Hours of the Day Lars-Erik Larsson
The German composer Max Bruch was, like many of his Romantic-era contemporaries, rather keen on travelling around Europe.
Kol Nidrei, his warm and richly evocative work for cello and orchestra, was one of the first pieces he set about composing when he took up his post as Principal Conductor of the Liverpool Philharmonic Orchestra. It was composed specifically for Liverpool’s Jewish community, taking as its inspiration two traditional Hebrew melodies. The first, heard at the outset, originates from the traditional Jewish service on the night of Yom Kippur; the second is an extract from a musical setting of the Byron poem ‘Those that Wept on Babel’s stream’.
A common misconception about Bruch is that he was a Jewish composer. He was in fact a Protestant Christian – but he was greatly inspired by Old Testament stories and by his own modern-day friendships with a number of prominent Jewish musicians. Aside from the Violin Concerto No. 1, Kol Nidrei is Bruch’s most frequently performed piece. Sumptuous, rich cello writing and gloriously assured orchestral accompaniment go a great way towards explaining its enduring popularity.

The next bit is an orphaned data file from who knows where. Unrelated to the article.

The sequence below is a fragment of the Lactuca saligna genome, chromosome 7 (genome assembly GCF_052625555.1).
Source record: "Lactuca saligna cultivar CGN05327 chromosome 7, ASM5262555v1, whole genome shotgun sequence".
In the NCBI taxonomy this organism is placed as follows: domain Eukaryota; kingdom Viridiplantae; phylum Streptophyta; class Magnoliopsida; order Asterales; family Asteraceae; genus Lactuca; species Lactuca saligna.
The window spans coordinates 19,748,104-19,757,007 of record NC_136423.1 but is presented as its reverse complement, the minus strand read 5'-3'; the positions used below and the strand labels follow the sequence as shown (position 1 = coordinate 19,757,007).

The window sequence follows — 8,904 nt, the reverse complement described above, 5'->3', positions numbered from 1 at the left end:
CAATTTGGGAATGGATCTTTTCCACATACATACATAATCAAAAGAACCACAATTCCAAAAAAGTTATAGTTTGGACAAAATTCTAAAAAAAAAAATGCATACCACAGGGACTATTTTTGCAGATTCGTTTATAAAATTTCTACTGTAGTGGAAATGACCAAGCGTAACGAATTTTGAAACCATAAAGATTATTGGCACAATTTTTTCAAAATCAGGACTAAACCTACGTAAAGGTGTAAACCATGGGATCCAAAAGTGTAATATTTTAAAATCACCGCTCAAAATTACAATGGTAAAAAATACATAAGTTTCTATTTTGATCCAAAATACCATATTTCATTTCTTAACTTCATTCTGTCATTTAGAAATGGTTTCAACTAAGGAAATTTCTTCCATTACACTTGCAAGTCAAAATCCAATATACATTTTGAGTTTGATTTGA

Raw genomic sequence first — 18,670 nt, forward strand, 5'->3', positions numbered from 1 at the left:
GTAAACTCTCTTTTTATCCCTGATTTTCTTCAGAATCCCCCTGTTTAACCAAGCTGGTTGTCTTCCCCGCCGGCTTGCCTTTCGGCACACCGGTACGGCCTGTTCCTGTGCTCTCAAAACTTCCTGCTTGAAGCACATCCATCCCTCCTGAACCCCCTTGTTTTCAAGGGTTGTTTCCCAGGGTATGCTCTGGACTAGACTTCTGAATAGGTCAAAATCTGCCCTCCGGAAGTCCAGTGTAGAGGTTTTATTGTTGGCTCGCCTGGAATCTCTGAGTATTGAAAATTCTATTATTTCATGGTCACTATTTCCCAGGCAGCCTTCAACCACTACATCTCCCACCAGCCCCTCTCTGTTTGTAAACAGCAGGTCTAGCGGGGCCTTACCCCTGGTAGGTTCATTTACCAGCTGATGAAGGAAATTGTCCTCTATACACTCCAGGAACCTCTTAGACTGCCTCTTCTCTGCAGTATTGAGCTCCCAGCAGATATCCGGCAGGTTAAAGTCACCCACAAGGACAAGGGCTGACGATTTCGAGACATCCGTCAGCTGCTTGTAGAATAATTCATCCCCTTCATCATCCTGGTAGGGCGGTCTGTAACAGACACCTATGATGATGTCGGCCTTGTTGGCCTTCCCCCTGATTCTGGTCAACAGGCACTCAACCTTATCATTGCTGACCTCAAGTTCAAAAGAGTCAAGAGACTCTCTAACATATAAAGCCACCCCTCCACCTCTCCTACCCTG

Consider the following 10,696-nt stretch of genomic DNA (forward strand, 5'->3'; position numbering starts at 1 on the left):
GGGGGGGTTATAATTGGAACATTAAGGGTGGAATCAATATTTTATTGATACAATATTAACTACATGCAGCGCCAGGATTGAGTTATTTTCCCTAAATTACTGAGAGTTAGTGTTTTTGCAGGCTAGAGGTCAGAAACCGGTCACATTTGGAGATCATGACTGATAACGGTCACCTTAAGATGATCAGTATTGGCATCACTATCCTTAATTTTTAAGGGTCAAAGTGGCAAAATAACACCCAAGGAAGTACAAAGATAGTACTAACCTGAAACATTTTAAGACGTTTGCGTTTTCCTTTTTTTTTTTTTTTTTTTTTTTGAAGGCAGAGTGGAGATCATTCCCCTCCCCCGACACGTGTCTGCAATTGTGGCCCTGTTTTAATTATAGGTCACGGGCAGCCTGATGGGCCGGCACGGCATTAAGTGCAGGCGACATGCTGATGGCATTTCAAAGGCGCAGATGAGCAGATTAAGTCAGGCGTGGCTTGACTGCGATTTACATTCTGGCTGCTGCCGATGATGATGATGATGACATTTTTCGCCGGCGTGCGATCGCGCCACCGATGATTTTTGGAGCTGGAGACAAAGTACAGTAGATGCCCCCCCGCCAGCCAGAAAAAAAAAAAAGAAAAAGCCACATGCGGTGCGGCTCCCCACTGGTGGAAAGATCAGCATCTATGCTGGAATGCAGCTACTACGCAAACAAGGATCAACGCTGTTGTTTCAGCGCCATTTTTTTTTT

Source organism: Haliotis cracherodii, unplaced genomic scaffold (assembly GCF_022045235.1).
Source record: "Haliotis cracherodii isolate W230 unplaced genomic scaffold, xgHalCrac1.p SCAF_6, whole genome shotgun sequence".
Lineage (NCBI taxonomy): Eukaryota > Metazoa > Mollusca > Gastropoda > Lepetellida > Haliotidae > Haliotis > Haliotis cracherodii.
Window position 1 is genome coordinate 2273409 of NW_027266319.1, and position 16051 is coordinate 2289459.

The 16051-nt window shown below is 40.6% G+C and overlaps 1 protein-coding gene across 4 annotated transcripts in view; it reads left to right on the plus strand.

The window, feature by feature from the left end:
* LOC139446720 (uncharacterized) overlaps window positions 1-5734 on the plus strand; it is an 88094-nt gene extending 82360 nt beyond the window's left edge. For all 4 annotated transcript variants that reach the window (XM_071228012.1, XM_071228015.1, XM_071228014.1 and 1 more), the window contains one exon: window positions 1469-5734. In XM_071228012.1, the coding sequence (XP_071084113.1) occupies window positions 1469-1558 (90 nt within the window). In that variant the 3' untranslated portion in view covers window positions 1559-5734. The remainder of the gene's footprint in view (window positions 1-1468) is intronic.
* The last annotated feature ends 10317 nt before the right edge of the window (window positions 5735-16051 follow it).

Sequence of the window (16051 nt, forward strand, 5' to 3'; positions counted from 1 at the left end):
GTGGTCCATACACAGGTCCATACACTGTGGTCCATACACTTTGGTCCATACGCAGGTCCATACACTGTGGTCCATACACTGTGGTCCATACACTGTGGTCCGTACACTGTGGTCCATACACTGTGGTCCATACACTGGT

Jacqueline du Pré (cello); Israel Philharmonic Orchestra; Daniel Barenboim (conductor). EMI Classics: CDC 5572932.
Illustration: Mark Millington